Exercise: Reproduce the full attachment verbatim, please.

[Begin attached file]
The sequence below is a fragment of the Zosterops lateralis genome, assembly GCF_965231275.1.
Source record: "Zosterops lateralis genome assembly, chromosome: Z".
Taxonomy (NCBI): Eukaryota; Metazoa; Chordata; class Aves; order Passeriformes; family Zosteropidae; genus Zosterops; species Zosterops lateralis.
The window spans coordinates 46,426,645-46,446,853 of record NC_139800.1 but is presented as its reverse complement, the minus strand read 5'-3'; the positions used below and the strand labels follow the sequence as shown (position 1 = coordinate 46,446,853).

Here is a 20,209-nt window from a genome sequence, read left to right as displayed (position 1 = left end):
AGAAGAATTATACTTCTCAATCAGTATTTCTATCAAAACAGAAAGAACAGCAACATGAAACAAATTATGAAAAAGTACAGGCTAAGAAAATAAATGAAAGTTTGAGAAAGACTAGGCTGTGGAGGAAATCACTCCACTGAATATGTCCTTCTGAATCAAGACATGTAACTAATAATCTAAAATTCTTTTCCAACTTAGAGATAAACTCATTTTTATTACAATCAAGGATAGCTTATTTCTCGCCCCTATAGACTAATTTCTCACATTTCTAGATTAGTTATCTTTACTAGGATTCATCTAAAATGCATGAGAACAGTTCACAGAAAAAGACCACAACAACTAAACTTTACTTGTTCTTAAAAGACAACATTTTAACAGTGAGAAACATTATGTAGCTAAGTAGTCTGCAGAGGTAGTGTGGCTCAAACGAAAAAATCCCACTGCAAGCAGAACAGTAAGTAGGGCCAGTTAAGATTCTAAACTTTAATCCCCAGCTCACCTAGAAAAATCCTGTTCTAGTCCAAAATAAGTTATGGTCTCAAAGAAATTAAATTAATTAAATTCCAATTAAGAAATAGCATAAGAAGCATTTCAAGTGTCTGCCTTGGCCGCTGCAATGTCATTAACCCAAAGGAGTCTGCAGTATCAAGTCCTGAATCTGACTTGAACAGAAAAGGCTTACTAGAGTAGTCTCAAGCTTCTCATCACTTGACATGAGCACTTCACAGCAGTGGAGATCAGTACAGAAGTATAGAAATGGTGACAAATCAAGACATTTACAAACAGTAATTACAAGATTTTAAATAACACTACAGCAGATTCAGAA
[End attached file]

The sequence below is a fragment of the Zosterops lateralis genome, assembly GCF_965231275.1.
Source record: "Zosterops lateralis genome assembly, chromosome: Z".
Taxonomy (NCBI): Eukaryota; Metazoa; Chordata; class Aves; order Passeriformes; family Zosteropidae; genus Zosterops; species Zosterops lateralis.
The window spans coordinates 46,426,645-46,446,853 of record NC_139800.1 but is presented as its reverse complement, the minus strand read 5'-3'; the positions used below and the strand labels follow the sequence as shown (position 1 = coordinate 46,446,853).

Here is a 20,209-nt window from a genome sequence, read left to right as displayed (position 1 = left end):
AGAAGAATTATACTTCTCAATCAGTATTTCTATCAAAACAGAAAGAACAGCAACATGAAACAAATTATGAAAAAGTACAGGCTAAGAAAATAAATGAAAGTTTGAGAAAGACTAGGCTGTGGAGGAAATCACTCCACTGAATATGTCCTTCTGAATCAAGACATGTAACTAATAATCTAAAATTCTTTTCCAACTTAGAGATAAACTCATTTTTATTACAATCAAGGATAGCTTATTTCTCGCCCCTATAGACTAATTTCTCACATTTCTAGATTAGTTATCTTTACTAGGATTCATCTAAAATGCATGAGAACAGTTCACAGAAAAAGACCACAACAACTAAACTTTACTTGTTCTTAAAAGACAACATTTTAACAGTGAGAAACATTATGTAGCTAAGTAGTCTGCAGAGGTAGTGTGGCTCAAACGAAAAAATCCCACTGCAAGCAGAACAGTAAGTAGGGCCAGTTAAGATTCTAAACTTTAATCCCCAGCTCACCTAGAAAAATCCTGTTCTAGTCCAAAATAAGTTATGGTCTCAAAGAAATTAAATTAATTAAATTCCAATTAAGAAATAGCATAAGAAGCATTTCAAGTGTCTGCCTTGGCCGCTGCAATGTCATTAACCCAAAGGAGTCTGCAGTATCAAGTCCTGAATCTGACTTGAACAGAAAAGGCTTACTAGAGTAGTCTCAAGCTTCTCATCACTTGACATGAGCACTTCACAGCAGTGGAGATCAGTACAGAAGTATAGAAATGGTGACAAATCAAGACATTTACAAACAGTAATTACAAGATTTTAAATAACACTACAGCAGATTCAGAA